Airline Accused Of 'Blatant Profiteering' From Court
By Dave Reynolds, Inclusion Daily Express
February 11, 2004
LONDON, ENGLAND--When Ryanair announced last month that it would charge all passengers an extra 50 pence surcharge to cover the cost of providing wheelchairs to passengers who need them, some disability rights advocates thought it was a bit too much. One advocate told the BBC that an analysis showed the maximum cost to Ryanair at about 17 pence per passenger -- suggesting the company planned to profit from a court ruling which ordered it to begin making wheelchairs available.
Now one member of Parliament is accusing the airline of "blatant profiteering".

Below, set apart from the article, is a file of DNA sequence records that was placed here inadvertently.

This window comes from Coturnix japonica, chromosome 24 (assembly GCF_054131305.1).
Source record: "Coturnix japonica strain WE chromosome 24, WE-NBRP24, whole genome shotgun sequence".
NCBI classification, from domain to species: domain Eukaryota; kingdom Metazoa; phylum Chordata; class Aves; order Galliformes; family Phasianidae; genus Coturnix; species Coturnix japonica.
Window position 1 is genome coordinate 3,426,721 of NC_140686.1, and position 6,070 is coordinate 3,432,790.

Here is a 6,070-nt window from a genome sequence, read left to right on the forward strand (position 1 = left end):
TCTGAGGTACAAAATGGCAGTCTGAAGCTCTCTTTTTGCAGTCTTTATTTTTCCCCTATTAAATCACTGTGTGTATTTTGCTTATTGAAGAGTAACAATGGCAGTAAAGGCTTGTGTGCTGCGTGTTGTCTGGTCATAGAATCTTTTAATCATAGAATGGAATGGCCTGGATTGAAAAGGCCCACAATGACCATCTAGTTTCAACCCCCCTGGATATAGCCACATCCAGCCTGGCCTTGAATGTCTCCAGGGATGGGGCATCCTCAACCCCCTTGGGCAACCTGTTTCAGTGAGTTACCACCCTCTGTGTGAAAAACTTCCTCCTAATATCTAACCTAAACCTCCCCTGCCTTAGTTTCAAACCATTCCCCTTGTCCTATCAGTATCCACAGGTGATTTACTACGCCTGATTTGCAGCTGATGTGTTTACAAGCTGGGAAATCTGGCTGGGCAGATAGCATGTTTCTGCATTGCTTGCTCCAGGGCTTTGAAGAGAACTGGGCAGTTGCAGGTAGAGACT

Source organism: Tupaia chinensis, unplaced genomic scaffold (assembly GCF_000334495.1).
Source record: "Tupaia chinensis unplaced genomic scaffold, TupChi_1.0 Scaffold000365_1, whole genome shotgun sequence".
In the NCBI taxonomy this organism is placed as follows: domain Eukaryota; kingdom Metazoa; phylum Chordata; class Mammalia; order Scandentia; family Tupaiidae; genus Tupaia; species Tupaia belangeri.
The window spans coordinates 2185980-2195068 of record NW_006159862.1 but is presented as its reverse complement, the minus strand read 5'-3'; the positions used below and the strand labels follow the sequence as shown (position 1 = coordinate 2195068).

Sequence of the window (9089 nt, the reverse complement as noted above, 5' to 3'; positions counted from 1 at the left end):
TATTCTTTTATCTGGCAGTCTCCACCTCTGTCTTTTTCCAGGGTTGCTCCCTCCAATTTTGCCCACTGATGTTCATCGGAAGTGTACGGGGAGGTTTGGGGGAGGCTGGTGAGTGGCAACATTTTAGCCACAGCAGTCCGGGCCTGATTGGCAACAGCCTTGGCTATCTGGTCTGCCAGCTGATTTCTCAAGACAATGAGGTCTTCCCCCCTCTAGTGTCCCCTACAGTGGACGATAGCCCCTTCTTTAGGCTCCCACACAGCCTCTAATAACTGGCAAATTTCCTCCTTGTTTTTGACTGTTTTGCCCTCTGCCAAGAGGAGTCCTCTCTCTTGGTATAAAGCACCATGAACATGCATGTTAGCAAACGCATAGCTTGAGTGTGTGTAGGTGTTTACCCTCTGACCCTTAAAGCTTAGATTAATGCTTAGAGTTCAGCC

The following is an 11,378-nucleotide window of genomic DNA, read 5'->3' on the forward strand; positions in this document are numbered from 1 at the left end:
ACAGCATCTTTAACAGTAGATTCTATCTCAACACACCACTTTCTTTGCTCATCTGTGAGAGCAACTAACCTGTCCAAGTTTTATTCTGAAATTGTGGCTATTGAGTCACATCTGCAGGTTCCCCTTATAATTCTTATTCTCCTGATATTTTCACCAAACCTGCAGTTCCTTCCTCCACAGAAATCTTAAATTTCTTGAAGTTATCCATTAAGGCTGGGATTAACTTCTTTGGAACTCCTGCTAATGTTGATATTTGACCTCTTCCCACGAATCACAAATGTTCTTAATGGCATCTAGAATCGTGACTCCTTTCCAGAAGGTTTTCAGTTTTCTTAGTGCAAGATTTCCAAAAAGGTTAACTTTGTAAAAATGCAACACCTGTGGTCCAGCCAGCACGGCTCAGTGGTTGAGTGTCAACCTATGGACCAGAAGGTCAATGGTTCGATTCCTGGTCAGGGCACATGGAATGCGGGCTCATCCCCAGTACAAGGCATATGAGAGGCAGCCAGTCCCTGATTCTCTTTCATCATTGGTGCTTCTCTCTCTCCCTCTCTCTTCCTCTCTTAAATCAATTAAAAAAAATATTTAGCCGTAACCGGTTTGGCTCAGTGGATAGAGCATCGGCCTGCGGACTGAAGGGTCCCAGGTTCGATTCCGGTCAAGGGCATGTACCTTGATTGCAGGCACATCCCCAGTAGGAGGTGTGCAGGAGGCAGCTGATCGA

Lord Carter, who heads a committee examining the Disability Discrimination Bill, said the actual cost of the service at Stansted Airport is only about 2 pence per ticket, meaning that Ryanair could gain as much as 48 pence per passenger.
Ryanair announced the surcharge the same day a court found the carrier had violated the law by not providing a wheelchair for passenger Bob Ross. Touting itself as "The Low Cost Airline", Ryanair had charged Ross, who has cerebral palsy, an £18 fee (about $28 US) each way for the use of a wheelchair at Stansted.
Ross and the Disability Rights Commission, which represented him in the case, argued that the fee was a form of discrimination. The court agreed and ordered Ryanair to pay Ross £1,336 ($2,435 US), and to provide wheelchairs for passengers that ask for them in the future.
The airline plans to appeal the ruling. Attorneys for Ryanair claim that current law requires airports -- not airlines -- to provide wheelchair services.
"Why is the Ryanair case important?" by disability affairs reporter Geoff Adams-Spink (BBC News Online -- January 30, 2004)